It's time! Tickets are 17 bucks, showtime is 10 pm, things kick off with a bass trombone concerto (!), and the last time Seattle Symphony gave its buttoned-down, liberatory version of a late-night concert, it was sparklingly packed and sold out, plus nobody has a neutral reaction to this music...

"The most ear-splitting combination of tones that ever desecrated the walls of a Berlin concert hall," one critic wrote at the Berlin world premiere [of Schoenberg's Pierrot Lunaire] on October 16, 1912. There was whistling and at least one person laughing and jeering. Yet another witness declared it "an unqualified success."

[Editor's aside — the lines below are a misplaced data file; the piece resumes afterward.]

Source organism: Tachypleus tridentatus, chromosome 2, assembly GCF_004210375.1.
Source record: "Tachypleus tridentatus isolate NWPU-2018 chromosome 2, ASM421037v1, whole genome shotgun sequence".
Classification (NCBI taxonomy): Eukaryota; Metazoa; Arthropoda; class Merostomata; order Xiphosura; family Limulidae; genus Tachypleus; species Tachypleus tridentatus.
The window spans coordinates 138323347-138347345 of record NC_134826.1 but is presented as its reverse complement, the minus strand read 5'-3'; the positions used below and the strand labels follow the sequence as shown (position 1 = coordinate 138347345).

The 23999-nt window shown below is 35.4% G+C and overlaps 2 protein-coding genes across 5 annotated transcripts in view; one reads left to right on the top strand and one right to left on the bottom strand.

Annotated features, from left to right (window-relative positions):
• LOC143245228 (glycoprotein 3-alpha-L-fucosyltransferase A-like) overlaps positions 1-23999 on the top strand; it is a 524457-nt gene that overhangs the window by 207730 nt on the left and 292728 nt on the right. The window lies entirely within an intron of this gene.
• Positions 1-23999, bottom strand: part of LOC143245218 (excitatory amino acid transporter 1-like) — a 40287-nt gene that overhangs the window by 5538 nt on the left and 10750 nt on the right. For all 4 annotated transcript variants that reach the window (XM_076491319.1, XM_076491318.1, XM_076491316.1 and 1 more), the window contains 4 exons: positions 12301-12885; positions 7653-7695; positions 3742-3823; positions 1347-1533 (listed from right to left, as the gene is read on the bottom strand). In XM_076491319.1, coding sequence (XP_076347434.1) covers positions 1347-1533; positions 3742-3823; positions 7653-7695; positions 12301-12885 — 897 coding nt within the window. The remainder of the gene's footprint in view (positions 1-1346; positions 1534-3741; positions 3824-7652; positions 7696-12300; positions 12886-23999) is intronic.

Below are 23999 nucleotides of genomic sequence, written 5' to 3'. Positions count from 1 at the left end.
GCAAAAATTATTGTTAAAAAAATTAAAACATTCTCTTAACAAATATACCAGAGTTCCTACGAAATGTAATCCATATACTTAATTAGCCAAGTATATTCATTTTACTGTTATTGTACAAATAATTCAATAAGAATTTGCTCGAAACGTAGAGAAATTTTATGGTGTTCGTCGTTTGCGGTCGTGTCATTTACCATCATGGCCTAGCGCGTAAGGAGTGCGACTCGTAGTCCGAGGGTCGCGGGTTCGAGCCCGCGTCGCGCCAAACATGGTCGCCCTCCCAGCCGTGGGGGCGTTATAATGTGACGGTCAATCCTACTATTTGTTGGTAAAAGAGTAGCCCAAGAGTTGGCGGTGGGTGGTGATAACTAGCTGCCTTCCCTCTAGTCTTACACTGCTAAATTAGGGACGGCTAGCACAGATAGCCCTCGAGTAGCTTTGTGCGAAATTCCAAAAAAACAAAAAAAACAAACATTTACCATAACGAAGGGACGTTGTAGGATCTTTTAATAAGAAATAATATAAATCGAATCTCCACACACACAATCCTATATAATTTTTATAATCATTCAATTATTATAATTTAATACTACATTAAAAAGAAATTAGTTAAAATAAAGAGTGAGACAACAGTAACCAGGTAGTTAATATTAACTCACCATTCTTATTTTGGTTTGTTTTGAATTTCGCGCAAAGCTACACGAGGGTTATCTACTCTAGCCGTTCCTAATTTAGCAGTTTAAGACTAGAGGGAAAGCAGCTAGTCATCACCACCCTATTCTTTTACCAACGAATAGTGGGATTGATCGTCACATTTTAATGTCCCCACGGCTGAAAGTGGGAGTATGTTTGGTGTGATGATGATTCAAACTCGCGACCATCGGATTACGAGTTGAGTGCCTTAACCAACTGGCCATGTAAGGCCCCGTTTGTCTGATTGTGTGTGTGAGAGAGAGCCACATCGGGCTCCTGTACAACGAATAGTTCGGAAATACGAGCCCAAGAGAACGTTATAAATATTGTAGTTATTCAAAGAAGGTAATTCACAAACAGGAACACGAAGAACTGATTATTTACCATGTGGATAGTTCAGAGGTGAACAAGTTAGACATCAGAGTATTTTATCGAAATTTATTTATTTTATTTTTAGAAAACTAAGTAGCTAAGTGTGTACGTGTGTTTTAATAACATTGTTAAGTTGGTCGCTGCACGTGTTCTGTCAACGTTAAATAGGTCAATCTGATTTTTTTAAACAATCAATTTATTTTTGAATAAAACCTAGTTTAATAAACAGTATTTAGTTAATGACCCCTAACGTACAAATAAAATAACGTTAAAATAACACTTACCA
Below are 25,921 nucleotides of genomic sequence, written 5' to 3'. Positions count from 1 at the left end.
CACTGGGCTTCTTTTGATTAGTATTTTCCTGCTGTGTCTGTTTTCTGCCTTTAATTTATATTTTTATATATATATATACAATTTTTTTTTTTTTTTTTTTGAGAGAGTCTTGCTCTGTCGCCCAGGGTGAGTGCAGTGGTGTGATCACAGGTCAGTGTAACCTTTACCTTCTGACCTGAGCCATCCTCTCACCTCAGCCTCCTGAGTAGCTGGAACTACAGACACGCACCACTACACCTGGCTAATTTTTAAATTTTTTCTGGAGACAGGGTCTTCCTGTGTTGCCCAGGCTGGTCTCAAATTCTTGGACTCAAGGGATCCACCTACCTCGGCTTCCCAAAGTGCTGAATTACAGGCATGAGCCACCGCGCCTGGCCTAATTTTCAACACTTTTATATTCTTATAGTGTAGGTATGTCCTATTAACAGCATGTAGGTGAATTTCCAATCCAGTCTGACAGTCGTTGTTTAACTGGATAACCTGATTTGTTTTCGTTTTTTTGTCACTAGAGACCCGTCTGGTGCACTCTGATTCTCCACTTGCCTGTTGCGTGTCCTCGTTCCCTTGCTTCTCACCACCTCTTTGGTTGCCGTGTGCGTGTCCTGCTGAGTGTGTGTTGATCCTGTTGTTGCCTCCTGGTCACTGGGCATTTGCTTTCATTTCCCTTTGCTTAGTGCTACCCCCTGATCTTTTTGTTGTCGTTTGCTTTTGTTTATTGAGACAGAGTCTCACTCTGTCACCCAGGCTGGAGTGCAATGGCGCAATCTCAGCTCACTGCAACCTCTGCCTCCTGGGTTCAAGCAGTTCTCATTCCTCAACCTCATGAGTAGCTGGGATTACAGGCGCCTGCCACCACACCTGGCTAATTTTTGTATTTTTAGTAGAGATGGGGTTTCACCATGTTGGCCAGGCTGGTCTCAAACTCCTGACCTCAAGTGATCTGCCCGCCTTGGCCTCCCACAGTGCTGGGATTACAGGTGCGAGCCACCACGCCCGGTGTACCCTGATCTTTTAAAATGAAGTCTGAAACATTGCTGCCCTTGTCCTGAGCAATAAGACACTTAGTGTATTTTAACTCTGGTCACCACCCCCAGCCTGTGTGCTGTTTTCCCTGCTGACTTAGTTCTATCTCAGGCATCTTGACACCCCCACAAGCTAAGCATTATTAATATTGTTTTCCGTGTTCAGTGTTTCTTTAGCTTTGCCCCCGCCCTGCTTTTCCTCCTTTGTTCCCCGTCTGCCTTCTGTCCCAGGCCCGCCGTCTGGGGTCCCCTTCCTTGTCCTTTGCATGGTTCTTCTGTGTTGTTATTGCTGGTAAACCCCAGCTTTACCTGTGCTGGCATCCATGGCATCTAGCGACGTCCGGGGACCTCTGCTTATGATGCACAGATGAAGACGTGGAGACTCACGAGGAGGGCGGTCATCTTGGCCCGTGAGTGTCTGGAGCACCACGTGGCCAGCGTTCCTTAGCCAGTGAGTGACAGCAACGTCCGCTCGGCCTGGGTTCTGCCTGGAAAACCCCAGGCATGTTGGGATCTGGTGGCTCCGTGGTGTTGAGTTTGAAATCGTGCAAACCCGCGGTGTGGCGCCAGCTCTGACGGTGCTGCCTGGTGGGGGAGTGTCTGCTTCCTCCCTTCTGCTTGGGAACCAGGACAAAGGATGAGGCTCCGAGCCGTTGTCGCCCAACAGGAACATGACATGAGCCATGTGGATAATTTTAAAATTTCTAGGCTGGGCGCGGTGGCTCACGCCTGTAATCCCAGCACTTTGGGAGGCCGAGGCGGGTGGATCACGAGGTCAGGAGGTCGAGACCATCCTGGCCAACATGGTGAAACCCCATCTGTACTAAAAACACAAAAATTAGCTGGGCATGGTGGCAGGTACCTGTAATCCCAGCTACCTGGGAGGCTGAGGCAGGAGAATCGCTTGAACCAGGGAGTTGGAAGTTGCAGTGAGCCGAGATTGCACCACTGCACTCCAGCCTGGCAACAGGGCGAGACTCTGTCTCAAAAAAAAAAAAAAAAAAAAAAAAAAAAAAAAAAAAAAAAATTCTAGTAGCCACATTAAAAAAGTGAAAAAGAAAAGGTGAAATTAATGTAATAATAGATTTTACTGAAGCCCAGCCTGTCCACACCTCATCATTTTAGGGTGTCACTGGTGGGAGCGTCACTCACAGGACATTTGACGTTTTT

It tore New York down the middle when it arrived nine years later, at the (wonderfully named) Klaw Theatre. It "disrupted families, severed lifelong friendships, incited critics to unbrotherly remarks about one another, and filled whole pages in the Sunday music sections of the newspapers," Lawrence Gilman wrote. The New York Times' morning-after reviewer wrote, "There were other compositions, also said to be musical, associated with it on the program" (emphasis mine). More critical response from New York: "To many the music is an indelicate sort of intolerable ugliness, lacking in the first elements that make music. To others it was the evangel of a new art, tidings of great joy.

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